Northern Colorado Economy Slowing but Still Expected to Add Jobs, Colorado State Economists Predict

As economic indicators continue to point to a national recession, economists at Colorado State University have updated their 2008 projections, predicting a further slowdown in Northern Colorado’s economy.

CSU Professor Martin Shields and his colleague David Keyser issued revised employment forecasts today that project regional job totals will grow 1.6 percent by year’s end, translating into about 3,500 new jobs in Larimer and Weld Counties. This is down from the 4,000 new jobs they initially forecasted for 2008 in October.

"Northern Colorado’s economy is not immune from national forces," Shields said in the forecast, which is co-sponsored by the Northern Colorado Economic Development Corp. and the CSU Office of Economic Development "And the U.S. doldrums have certainly taken some wind out of the region’s sails."

Recent increases in unemployment have caught the economists’ attention. Over the past year, the number of people out of work in Larimer and Weld counties has swelled to nearly 14,000, which is 2,200 more than a year ago.

Unlike the last local economic downturn in 2003 when high-tech manufacturing was devastated, there is no single industry bleeding jobs.

"One interesting aspect is that there hasn’t been a spike in mass layoffs," Keyser said. A mass layoff is defined as 50 or more workers from a single facility. Instead, Keyser points out, "We are seeing instances where businesses are trimming a smaller number of workers across a variety of sectors."

For example, Kroll Factual Data cited mortgage market woes in announcing its layoff of about 15 Loveland-based workers in September. Thirty workers from the Fort Collins-based operations of Dako N/A, a bioscience firm, were laid off in August.

Shields and Keyser believe the region’s diverse economic base will largely help protect the region from the national turbulence – despite the fact that multiple industry losses might be interpreted as a sign of widespread economic weakness.

"Even in good economic times, some businesses lay off workers," Shields said. "I know a large number of families continue to be affected, but if there was an upside to Northern Colorado’s last recession, it is that the regional economy is not as dependent on one particular sector, especially one so vulnerable to globalization."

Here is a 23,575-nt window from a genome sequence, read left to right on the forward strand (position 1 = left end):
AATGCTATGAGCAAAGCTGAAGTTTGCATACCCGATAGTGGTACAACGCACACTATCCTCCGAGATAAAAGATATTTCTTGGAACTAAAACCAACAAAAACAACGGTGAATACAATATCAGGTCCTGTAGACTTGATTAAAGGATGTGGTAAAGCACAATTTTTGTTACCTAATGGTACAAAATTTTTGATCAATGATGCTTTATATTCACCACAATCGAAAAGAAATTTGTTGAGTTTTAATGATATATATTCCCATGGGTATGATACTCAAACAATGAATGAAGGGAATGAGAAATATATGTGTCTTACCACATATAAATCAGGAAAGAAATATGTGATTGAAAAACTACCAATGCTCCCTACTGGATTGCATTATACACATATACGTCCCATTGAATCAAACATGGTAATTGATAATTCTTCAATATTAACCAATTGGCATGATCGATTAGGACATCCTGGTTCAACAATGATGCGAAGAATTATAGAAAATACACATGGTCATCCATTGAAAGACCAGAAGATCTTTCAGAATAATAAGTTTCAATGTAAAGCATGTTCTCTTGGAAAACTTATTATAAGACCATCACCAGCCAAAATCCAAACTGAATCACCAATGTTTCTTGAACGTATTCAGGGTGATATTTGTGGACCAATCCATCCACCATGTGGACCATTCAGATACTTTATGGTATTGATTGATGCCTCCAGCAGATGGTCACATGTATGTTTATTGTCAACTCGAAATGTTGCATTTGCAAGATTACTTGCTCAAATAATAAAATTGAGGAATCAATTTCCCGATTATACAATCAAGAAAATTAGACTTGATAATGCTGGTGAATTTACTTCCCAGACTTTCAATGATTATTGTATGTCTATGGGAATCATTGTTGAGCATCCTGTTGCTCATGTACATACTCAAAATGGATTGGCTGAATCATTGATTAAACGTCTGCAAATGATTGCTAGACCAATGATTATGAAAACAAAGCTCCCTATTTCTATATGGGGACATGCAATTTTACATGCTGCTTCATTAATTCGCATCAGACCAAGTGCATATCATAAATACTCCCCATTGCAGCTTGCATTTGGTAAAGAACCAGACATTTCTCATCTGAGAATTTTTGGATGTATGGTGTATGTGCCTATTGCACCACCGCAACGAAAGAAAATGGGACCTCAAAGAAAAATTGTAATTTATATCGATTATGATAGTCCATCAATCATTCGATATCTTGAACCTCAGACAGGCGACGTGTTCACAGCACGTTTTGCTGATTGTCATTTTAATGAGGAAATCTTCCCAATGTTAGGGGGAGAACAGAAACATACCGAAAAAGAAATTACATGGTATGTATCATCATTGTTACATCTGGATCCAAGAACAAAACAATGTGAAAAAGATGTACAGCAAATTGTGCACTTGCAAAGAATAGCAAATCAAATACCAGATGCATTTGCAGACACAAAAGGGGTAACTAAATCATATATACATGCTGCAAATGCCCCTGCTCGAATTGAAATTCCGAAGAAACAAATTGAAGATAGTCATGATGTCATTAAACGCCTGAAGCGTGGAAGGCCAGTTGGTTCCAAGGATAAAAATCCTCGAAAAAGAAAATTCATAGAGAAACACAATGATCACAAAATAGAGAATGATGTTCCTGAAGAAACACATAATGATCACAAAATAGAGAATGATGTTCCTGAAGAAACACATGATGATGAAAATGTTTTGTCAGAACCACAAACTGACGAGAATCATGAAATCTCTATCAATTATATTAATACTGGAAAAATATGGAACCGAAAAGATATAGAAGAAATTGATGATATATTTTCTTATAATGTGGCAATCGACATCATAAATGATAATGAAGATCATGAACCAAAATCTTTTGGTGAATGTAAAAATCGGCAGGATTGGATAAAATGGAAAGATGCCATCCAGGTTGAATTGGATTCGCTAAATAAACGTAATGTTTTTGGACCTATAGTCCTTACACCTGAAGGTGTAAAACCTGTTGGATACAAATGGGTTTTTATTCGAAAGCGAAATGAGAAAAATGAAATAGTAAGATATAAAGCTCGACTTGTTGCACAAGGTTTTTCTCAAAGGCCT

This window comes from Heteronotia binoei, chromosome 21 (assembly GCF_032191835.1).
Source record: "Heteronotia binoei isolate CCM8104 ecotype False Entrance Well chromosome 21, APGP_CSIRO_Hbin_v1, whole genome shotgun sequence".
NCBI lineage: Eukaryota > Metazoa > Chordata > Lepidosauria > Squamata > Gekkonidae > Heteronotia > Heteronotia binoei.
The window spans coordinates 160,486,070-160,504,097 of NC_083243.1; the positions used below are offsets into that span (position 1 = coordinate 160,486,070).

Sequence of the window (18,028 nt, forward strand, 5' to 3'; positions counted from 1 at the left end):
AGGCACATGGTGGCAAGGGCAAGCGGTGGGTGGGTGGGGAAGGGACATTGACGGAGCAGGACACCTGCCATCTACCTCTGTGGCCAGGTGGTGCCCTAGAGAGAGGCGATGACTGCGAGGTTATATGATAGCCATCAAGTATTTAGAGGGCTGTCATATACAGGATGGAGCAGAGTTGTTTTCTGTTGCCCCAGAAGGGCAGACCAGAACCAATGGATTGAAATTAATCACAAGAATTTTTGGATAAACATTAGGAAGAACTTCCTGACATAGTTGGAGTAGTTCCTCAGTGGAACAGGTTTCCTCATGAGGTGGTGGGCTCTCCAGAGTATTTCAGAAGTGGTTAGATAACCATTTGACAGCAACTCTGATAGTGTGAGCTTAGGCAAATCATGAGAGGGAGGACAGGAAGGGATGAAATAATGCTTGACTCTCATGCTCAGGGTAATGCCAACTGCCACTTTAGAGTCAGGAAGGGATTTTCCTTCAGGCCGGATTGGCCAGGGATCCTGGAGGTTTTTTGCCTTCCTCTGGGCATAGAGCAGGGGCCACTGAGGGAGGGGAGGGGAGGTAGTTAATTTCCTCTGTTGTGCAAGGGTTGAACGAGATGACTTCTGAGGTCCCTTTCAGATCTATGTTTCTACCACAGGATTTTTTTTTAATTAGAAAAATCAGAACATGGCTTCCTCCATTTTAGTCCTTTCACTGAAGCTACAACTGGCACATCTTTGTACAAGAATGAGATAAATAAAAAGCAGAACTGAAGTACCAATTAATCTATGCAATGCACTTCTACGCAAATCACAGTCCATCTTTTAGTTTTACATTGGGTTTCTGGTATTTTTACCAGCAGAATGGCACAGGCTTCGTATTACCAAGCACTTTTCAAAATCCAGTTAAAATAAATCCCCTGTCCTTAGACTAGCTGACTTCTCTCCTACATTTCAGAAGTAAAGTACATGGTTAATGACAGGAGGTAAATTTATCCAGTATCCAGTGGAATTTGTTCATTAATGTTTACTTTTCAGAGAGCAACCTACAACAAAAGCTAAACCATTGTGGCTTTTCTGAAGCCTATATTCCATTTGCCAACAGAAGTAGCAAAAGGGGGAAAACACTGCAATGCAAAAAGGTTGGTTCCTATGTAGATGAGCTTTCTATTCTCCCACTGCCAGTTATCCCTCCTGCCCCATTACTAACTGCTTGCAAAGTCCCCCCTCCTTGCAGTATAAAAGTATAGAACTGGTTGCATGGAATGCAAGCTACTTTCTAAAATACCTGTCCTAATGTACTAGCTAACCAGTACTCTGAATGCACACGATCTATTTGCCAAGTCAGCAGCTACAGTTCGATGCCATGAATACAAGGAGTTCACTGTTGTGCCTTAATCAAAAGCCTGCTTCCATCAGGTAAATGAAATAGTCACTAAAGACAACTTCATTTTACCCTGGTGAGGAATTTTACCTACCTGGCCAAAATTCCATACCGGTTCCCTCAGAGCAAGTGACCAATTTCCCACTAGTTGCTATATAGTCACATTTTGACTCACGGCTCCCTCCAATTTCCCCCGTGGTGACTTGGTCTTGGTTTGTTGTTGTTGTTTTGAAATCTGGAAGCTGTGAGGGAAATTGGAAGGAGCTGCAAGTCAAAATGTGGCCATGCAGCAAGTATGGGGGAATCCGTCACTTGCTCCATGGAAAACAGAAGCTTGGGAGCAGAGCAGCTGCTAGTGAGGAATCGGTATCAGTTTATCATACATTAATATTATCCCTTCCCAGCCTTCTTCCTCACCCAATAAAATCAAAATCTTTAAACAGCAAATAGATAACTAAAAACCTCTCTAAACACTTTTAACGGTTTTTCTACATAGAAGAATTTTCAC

The forecast projects regional 2008 job growth will be strongest in the Leisure and Hospitality sector, with slightly more than 800 new jobs. The Natural Resources, Mining and Construction sector is expected to add about 700 new jobs, buoyed by high energy prices and the growth of commercial construction.

After several years of job losses, the Manufacturing sector will add jobs, driven in part by the clean-energy industry. For example, Vestas’ new wind blade manufacturing facility in Windsor is set to create 600 new manufacturing jobs in the region over the next two years, and Woodward Governor recently announced 100 new jobs in wind turbine inverters. Meanwhile, AVA Solar continues to ramp up both its research-and-development and production processes.

"The efforts of the state and region’s clean energy partnerships are beginning to bear substantial fruit throughout northern Colorado," said Maury Dobbie, president and CEO of NCEDC. "As the world looks to alternatives to fossil fuels, our region is increasingly viewed as an important area for both research innovation and production."

But not all sectors are projected to grow. Shields and Keyser foresee slight job losses in Professional, Scientific, Technical and Business services and in the Information and Wholesale sector.

Keyser said the revised forecast puts Northern Colorado’s growth rate more in line with state-level projections. "In 2008, we expect the state to add 41,000 net new jobs, a 1.8 percent increase from 2007," he said.

While the slowdown is not a surprise, the timing is, Shields said: "We expected it, but it seems to be happening a bit sooner than we thought it would."